Date(s) - 28 Sep 2020
3:00 PM - 4:00 PM
This is a webinar event.
Speaker: Mathieu Bauchy, Associate Professor of Civil and Environmental Engineering at the University of California, Los Angeles (UCLA)
Title: Decoding the Glass Genome by Machine Learning and Network Topology
Abstract: From windows to light bulbs, glass has played a pivotal role in human history. Today, optical glass fibers and touch-screen display glasses have changed the way humans interact with information. Glass also shows great promises to solve some of tomorrow’s grand challenges in healthcare or the environment. Addressing these challenges relies on the discovery of new glasses exhibiting unusual properties. However, since glasses can virtually accommodate the entire periodic table, with varying stoichiometry, traditional trial-and-error Edisonian discovery approaches are highly inefficient. Rather, accelerating the discovery of new glasses requires the “glass genome” to be decoded, that is, to identify and decipher how composition and structure (i.e., the glass “genes”) control glass’s engineering properties—in the same way as the human genome offers information that serves as a blueprint for an individual’s growth and development. In this presentation, I will present some of our recent effort in applying machine learning and topological modeling to decipher the glass genome and advance glass science & engineering.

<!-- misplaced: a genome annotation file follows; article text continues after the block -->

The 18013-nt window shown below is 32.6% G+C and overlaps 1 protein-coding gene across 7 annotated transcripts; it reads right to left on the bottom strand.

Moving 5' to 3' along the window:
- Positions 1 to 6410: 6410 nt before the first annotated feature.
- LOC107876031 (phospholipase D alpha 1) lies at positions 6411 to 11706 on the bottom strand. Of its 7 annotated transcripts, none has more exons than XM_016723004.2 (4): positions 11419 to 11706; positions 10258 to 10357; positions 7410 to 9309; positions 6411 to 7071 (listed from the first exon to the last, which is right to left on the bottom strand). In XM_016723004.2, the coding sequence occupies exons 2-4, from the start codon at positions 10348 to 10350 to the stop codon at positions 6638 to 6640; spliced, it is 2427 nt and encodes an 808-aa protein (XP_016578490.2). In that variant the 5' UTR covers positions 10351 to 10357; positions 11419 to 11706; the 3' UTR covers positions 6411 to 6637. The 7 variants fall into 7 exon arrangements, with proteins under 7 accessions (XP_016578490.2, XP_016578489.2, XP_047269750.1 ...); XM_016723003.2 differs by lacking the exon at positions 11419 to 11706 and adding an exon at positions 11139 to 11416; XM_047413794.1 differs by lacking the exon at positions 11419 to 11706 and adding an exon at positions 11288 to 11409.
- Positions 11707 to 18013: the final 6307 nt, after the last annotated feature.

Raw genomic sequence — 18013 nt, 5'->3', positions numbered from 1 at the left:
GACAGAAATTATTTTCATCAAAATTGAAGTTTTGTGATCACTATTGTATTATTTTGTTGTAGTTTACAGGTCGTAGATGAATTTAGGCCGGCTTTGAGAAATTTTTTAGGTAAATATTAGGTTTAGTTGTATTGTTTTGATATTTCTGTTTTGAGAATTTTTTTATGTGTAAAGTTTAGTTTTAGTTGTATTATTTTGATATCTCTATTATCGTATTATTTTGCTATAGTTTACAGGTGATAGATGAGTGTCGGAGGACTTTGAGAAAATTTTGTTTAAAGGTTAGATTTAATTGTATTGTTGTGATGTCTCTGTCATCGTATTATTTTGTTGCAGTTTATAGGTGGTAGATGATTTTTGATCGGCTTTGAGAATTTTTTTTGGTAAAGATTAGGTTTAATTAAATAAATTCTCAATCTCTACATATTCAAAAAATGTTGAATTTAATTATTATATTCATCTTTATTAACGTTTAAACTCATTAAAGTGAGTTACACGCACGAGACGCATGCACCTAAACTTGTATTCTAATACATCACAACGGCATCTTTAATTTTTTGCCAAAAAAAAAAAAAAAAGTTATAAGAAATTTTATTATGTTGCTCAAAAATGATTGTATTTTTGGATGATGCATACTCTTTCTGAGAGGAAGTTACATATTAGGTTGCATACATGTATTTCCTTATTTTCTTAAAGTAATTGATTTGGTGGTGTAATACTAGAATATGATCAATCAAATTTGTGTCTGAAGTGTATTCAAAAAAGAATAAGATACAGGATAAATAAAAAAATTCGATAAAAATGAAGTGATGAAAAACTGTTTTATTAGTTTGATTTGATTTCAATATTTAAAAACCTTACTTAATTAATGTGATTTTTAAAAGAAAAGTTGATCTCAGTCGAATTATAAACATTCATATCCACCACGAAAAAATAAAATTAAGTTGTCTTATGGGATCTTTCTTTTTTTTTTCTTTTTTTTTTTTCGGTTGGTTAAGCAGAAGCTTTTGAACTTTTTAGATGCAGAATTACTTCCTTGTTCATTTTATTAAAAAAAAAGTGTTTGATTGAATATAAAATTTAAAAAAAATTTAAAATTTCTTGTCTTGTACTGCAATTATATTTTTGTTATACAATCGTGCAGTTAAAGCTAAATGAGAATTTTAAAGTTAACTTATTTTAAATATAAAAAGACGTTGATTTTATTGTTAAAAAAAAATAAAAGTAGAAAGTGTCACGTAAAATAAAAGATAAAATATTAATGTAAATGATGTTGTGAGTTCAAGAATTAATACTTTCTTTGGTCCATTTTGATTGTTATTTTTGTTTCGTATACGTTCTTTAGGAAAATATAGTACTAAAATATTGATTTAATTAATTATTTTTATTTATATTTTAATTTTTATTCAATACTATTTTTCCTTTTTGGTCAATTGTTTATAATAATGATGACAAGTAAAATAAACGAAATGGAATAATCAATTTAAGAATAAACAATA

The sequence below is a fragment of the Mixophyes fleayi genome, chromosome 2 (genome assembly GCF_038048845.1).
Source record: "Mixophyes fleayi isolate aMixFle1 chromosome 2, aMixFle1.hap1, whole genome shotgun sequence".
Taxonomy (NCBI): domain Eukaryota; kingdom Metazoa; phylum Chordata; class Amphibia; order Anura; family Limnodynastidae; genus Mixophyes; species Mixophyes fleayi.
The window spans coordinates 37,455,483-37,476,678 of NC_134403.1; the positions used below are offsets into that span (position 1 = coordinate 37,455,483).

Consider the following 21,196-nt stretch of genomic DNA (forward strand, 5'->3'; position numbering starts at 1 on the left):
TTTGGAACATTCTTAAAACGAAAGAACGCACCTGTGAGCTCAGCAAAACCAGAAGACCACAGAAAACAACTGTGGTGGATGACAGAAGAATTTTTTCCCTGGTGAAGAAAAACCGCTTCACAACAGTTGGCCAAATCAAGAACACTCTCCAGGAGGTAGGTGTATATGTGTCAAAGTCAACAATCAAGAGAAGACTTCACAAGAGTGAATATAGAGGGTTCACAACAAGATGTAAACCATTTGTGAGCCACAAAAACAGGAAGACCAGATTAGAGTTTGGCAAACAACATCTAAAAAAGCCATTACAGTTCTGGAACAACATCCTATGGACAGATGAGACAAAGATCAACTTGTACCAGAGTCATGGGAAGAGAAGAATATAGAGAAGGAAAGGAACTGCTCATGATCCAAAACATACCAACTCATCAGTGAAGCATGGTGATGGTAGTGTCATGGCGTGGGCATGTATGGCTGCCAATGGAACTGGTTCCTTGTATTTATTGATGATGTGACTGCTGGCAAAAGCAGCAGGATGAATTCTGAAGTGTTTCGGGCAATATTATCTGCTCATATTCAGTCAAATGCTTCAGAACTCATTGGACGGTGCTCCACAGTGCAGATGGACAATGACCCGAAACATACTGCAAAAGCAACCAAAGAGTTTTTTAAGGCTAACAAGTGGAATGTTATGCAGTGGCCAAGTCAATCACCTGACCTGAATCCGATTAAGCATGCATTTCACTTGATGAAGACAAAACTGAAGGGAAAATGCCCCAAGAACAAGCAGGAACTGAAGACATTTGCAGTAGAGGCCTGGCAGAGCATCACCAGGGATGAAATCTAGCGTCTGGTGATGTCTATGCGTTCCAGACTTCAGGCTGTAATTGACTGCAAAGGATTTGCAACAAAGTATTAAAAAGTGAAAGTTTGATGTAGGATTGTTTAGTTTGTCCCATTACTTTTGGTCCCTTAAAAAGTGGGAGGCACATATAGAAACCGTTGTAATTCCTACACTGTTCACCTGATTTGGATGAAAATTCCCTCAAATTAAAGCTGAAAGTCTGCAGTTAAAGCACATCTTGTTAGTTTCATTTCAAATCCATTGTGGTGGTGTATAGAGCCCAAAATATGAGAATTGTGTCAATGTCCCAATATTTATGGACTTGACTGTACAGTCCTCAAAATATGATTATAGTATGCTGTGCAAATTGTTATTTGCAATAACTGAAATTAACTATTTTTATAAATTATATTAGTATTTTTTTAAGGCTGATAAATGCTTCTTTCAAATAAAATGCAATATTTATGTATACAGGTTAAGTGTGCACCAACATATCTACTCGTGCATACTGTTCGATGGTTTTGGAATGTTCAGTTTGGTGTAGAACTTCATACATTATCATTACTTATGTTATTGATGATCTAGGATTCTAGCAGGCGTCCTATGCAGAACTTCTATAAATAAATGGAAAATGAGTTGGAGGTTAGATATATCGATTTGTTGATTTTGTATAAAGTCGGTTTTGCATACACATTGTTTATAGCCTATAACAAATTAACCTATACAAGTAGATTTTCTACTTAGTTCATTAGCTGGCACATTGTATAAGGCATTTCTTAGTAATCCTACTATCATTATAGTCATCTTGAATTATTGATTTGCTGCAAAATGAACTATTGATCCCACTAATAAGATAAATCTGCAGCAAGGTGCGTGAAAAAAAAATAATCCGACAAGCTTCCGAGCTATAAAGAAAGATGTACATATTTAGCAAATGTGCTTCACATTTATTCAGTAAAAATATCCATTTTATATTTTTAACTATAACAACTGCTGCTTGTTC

Bio: Mathieu Bauchy is an Associate Professor in the Civil & Environmental Engineering Department at the University of California, Los Angeles (UCLA), where he runs the Physics of AmoRphous and Inorganic Solids Laboratory (PARISlab). He received his undergraduate education in physics at Ecole Normale Supérieure (France) before pursuing a Ph.D. in condensed matter at Université Pierre et Marie Curie (France). He then joined the Massachusetts Institute of Technology as a postdoctoral associate. Bauchy’s research focuses on decoding the physics governing the behavior of materials by means of simulations and machine learning. He received the Norbert J. Kreidl Award by the American Ceramics Society, the MDPI’s Materials Young Investigator, and the Elsevier’s Rising Star in Computational Materials Science Award. He has delivered more than 100 presentations and published more than 150 papers.
Seminar Host: Steve Martin
Zoom Link: https://iastate.zoom.us/j/97633817301